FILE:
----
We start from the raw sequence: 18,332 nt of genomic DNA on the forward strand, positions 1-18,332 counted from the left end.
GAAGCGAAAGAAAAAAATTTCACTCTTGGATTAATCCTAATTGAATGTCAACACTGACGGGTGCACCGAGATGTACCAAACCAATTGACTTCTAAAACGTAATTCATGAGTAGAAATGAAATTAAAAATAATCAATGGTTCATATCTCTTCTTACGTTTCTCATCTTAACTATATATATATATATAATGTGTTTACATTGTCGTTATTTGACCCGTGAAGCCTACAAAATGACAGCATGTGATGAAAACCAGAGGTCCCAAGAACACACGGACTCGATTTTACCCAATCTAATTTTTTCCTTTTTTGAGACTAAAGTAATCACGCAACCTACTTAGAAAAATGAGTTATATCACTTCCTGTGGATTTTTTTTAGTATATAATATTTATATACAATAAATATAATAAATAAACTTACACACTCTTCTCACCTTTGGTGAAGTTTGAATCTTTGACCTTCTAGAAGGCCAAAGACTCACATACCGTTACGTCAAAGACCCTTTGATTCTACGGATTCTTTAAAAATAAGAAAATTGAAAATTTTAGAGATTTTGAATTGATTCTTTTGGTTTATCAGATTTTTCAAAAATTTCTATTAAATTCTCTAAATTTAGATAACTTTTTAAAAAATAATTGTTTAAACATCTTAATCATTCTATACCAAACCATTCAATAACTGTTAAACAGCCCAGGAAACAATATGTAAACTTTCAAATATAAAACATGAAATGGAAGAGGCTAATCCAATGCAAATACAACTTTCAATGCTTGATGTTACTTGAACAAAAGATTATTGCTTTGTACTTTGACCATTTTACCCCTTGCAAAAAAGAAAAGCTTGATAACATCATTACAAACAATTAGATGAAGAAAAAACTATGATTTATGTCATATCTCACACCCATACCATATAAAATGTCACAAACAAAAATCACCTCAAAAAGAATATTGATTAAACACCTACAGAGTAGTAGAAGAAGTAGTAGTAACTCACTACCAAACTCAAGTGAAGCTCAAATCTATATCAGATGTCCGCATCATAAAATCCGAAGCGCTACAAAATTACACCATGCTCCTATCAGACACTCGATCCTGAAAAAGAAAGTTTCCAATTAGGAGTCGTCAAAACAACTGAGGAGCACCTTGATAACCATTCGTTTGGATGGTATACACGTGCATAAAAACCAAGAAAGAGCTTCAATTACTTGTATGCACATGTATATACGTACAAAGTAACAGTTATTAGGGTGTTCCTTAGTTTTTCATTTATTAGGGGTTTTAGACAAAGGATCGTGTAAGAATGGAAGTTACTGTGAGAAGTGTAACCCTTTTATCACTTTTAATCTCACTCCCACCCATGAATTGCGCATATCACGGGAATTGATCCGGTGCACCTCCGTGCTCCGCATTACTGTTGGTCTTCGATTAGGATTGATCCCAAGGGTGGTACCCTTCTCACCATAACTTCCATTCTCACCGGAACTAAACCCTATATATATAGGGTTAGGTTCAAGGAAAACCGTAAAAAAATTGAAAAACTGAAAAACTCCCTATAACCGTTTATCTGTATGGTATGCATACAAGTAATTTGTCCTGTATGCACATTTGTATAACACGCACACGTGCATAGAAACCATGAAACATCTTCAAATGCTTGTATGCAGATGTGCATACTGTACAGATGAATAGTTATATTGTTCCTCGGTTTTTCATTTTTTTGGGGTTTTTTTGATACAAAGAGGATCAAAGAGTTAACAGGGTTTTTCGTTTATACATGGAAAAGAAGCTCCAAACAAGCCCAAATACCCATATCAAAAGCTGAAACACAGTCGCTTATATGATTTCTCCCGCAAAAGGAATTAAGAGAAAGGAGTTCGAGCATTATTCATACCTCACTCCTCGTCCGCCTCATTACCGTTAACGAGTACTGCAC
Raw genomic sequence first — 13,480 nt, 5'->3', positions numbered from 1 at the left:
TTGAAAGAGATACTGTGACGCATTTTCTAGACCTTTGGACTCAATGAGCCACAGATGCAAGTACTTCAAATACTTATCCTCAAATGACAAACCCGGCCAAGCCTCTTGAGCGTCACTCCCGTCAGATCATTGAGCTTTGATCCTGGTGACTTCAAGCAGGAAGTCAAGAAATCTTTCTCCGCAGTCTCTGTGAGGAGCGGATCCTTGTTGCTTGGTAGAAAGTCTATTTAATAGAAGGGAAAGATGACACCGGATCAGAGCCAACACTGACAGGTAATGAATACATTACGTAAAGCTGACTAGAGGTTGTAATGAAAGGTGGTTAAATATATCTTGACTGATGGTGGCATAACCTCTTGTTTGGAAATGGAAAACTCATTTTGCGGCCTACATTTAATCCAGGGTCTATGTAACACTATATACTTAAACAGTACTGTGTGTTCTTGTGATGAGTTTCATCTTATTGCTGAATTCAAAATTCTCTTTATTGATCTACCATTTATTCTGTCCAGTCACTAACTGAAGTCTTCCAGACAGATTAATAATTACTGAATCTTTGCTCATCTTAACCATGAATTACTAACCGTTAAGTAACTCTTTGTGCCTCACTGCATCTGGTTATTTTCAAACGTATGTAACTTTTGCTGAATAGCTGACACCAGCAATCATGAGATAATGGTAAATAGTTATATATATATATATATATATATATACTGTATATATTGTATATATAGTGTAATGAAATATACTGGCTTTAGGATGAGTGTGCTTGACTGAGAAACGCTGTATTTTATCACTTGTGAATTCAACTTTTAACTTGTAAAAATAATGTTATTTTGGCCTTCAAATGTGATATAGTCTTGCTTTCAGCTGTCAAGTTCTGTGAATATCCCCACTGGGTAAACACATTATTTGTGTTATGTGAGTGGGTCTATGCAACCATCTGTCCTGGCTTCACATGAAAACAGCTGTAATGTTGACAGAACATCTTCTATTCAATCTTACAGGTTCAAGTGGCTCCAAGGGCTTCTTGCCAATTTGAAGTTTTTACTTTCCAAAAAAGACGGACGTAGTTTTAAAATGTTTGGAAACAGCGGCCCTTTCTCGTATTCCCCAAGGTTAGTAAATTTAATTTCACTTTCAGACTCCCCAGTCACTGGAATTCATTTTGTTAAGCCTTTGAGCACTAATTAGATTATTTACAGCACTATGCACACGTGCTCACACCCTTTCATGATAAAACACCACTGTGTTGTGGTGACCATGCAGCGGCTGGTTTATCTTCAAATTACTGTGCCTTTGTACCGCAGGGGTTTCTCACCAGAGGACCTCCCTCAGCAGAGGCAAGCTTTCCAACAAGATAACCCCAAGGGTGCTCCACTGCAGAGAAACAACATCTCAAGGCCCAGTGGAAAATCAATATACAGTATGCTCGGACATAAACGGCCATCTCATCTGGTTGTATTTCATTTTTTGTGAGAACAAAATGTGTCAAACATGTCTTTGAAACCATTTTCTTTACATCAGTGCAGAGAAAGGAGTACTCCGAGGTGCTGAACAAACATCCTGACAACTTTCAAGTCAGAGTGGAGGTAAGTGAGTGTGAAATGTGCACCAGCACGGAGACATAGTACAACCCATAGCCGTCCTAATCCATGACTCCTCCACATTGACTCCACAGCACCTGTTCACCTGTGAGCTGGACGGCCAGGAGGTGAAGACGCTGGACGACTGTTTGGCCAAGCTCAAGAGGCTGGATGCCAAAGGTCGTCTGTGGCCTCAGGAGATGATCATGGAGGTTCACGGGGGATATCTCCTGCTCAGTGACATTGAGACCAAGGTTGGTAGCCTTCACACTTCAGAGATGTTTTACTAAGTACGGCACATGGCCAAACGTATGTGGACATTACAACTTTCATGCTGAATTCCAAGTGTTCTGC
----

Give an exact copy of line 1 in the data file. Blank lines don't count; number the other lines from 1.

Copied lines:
We start from the raw sequence: 18,332 nt of genomic DNA on the forward strand, positions 1-18,332 counted from the left end.